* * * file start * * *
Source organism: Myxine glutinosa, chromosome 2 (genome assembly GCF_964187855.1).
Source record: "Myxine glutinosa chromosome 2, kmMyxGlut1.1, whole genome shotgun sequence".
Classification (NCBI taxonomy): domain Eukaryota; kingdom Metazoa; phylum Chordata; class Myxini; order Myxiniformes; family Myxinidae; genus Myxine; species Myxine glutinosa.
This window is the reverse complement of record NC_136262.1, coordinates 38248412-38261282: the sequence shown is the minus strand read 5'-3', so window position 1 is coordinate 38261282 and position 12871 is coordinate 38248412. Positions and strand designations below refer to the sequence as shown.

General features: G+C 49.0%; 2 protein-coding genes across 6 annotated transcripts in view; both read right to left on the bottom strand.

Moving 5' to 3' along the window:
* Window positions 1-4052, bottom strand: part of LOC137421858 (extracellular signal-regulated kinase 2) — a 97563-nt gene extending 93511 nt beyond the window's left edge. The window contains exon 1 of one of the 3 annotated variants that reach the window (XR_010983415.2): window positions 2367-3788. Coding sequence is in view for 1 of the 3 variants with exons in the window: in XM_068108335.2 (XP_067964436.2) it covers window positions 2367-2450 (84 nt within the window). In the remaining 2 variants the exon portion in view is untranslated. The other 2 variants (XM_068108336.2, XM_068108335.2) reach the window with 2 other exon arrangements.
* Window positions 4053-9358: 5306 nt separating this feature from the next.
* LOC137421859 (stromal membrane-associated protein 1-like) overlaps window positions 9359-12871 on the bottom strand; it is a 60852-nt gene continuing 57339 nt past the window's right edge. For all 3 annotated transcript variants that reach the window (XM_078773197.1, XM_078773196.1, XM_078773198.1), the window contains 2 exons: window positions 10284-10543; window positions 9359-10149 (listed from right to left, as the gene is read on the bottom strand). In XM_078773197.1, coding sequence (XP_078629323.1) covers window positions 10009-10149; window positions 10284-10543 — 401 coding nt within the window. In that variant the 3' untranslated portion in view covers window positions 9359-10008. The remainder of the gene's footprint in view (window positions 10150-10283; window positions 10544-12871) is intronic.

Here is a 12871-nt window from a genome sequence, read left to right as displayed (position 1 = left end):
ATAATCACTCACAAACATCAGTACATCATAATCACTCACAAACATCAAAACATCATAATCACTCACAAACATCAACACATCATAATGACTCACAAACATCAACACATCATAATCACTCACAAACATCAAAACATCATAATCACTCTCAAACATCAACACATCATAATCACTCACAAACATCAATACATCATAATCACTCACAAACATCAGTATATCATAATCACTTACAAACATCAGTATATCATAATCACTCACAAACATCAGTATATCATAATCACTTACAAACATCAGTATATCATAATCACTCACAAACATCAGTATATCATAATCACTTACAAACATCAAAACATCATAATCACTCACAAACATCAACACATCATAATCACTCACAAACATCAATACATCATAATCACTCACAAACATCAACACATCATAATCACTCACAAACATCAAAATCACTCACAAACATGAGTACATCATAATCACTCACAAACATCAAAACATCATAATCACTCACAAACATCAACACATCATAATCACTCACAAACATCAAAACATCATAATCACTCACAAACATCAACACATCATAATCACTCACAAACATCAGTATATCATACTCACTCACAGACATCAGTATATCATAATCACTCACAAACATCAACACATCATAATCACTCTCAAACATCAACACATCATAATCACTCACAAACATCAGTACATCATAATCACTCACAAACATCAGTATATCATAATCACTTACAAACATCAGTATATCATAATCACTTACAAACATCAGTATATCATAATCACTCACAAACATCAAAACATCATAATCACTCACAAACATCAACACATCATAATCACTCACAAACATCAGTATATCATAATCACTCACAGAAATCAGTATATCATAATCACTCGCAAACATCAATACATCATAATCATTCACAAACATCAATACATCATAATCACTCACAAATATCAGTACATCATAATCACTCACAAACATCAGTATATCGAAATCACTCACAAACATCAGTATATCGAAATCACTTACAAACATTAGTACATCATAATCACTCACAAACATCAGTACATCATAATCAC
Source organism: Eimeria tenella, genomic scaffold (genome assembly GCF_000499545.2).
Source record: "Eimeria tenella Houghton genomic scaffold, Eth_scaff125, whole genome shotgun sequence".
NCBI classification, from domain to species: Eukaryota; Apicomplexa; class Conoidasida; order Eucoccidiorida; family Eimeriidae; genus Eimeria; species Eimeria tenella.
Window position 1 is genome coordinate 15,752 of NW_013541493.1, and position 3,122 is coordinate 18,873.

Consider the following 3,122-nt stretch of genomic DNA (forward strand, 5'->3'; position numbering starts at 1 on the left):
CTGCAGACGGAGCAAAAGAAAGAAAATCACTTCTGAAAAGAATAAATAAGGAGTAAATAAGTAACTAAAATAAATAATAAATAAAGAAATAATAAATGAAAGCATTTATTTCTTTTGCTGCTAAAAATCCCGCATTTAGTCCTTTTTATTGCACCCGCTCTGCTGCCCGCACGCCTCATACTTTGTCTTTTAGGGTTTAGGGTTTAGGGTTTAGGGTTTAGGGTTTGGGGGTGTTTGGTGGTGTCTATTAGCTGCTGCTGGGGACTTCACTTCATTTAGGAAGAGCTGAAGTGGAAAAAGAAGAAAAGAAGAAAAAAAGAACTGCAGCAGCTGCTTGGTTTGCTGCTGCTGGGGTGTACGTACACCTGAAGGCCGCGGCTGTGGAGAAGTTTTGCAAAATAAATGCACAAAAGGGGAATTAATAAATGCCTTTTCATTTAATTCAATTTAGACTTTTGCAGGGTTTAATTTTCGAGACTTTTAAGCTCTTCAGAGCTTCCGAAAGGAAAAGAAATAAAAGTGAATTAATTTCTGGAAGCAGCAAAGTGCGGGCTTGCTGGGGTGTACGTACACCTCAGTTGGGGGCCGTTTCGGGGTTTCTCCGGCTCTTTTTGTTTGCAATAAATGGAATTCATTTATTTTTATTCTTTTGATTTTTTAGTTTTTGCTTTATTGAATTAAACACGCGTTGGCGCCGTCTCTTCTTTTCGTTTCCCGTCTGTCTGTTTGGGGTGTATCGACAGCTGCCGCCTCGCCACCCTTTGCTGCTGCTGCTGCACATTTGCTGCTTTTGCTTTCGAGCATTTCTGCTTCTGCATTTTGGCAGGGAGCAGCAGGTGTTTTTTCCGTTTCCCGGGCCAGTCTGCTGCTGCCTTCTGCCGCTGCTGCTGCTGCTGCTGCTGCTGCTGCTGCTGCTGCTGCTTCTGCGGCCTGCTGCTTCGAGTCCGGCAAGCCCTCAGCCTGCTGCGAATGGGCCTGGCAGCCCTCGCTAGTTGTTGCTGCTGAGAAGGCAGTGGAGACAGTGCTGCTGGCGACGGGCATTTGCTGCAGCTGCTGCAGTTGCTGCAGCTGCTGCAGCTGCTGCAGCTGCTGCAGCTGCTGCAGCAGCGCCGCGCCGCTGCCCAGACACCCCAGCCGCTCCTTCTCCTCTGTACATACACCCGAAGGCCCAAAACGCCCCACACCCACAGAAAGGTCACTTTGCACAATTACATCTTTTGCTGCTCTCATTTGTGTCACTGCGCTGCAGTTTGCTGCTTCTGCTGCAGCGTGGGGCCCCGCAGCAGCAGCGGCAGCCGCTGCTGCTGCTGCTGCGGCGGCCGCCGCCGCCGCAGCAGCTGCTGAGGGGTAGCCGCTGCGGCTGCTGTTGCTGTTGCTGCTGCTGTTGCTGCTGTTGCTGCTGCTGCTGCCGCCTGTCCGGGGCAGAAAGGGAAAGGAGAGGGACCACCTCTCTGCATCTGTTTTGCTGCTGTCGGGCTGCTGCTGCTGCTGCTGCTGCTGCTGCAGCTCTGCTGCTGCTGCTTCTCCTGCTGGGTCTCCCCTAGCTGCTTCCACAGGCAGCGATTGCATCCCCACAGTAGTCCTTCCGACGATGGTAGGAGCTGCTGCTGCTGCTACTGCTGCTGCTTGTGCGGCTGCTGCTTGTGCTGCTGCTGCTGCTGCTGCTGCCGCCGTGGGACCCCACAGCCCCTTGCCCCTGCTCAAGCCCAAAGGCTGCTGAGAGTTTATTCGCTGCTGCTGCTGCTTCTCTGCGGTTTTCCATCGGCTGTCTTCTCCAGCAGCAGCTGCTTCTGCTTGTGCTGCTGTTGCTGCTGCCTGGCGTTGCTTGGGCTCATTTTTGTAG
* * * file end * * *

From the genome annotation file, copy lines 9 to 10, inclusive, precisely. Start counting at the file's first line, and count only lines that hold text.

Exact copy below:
* LOC137421859 (stromal membrane-associated protein 1-like) overlaps window positions 9359-12871 on the bottom strand; it is a 60852-nt gene continuing 57339 nt past the window's right edge. For all 3 annotated transcript variants that reach the window (XM_078773197.1, XM_078773196.1, XM_078773198.1), the window contains 2 exons: window positions 10284-10543; window positions 9359-10149 (listed from right to left, as the gene is read on the bottom strand). In XM_078773197.1, coding sequence (XP_078629323.1) covers window positions 10009-10149; window positions 10284-10543 — 401 coding nt within the window. In that variant the 3' untranslated portion in view covers window positions 9359-10008. The remainder of the gene's footprint in view (window positions 10150-10283; window positions 10544-12871) is intronic.

Here is a 12871-nt window from a genome sequence, read left to right as displayed (position 1 = left end):